The governor of the Reserve Bank Phil Lowe will front a public grilling for the first time since the RBA raised interest rates for a ninth consecutive time.
Last week, the central bank announced a .25 percentage points, raising the official cash rate to 3.35 per cent – up from 0.1 per cent just a year ago.
The RBA has also indicated there are more hikes to come, as it uses interest rates as its main weapon in its battle to lower inflation which is sitting at a 32-year high of 7.8 per cent.
Dr Lowe is facing growing criticism for the rate rises which have put extraordinary pressure on households, with more pain to come.
More than 800,000 record-low fix-rate mortgages taken out during the Covid pandemic are set to end this year, and when they reset, the homeowners behind them will face much larger interest repayments.
Politicians have been openly canvassing Dr Lowe needs to go.
On Wednesday, he is expected to be probed over the central bank’s plans to deliver further interest rate rises and the impact of nine consecutive hikes since May.
One of the governor’s most vocal critics, Senator Nick McKim who is on the senate economics committee, said Dr Lowe should not be able to skirt accountability just because the bank is independent of government.
“Dr Lowe will need to explain why it is that he is punishing renters and mortgage holders for an inflation problem that the RBA itself has confirmed is primarily a result of supply side issues,” the Greens treasury spokesman told NCA NewsWire on Monday.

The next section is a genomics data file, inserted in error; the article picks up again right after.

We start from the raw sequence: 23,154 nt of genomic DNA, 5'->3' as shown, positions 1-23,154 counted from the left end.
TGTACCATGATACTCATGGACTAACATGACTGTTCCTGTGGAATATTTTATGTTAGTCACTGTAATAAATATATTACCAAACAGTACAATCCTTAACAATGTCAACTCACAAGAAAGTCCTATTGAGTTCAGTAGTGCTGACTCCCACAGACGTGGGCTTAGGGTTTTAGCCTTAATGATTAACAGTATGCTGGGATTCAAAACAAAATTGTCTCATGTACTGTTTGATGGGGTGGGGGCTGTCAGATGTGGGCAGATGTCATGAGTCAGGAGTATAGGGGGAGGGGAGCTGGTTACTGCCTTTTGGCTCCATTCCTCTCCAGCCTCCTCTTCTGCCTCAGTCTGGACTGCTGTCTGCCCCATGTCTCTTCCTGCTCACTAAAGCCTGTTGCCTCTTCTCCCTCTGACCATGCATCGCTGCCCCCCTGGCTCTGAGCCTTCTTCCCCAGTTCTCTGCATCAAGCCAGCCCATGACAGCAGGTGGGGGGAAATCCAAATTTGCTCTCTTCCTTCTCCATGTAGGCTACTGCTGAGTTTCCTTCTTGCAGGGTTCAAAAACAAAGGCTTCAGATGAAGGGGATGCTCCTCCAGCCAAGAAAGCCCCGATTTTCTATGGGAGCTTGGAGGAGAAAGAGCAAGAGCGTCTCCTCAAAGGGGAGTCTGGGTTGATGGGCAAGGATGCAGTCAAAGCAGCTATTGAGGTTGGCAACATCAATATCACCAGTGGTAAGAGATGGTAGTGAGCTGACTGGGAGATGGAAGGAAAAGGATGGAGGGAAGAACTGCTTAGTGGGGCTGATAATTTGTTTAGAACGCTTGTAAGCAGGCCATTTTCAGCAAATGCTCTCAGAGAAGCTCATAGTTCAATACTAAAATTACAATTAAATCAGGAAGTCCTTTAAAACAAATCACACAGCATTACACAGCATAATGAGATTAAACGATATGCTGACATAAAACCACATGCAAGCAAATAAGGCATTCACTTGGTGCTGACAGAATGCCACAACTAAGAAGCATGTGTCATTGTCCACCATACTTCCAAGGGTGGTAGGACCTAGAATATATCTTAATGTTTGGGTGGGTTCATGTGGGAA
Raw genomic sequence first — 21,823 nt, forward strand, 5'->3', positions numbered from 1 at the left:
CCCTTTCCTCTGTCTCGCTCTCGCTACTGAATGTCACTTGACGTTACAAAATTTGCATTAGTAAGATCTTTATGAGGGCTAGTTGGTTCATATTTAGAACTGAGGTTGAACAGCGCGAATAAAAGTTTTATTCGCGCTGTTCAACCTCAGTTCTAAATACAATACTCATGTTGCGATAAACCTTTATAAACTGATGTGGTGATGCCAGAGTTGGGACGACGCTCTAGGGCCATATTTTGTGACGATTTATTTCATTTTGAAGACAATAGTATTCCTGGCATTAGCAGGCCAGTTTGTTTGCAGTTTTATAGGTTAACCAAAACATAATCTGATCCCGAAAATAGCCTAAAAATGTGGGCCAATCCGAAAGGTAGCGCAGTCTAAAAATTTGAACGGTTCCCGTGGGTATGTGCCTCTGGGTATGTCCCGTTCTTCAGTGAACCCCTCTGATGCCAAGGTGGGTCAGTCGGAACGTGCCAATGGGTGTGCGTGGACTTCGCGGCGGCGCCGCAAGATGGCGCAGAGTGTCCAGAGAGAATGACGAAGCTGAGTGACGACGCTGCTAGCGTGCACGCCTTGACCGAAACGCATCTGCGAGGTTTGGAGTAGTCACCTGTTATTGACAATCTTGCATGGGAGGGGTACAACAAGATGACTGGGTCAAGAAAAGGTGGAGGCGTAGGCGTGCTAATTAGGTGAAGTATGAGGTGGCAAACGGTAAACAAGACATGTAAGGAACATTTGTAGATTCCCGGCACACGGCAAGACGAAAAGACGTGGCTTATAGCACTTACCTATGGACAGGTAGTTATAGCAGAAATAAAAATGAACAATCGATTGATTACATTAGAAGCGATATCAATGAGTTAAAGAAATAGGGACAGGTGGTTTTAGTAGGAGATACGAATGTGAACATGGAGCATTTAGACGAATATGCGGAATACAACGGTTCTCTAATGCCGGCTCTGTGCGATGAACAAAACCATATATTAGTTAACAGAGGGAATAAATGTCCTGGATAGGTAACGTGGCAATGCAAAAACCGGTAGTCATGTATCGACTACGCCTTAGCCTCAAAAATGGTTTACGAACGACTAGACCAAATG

“At every step of the way, his decisions have smashed renters and mortgage holders, worsening economic inequality and boosting the profit margins of big banks and the wealth of the already wealthy.”
NAB economist Taylor Nugent said the bank’s “hawkish” statement of monetary policy, released last week, was sure to be on the agenda.
“With heightened press coverage of Lowe’s recent approach to communication that is sure to be a focus of questioning,” he said.
Dr Lowe previously issued an apology in November for suggesting that the central bank’s cash rate would stay at 0.2 per cent until 2024, when instead it started rising in May 2022.
His seven-year term expires in September this year. The federal government last year ordered a review of the RBA, due mid-year.
Treasurer Jim Chalmers has also ordered a report from an independent panel to review the central bank’s performance. It is set to hand back its report by March 31.
Wednesday’s 90-minute session is the first of two parliamentary hearings the RBA boss will face in federal parliament this week.
On Friday, he’ll front up again for questioning by the House of Representatives economics committee.
Wednesday’s session starts at 11.15am.
Story Credit: news.com.au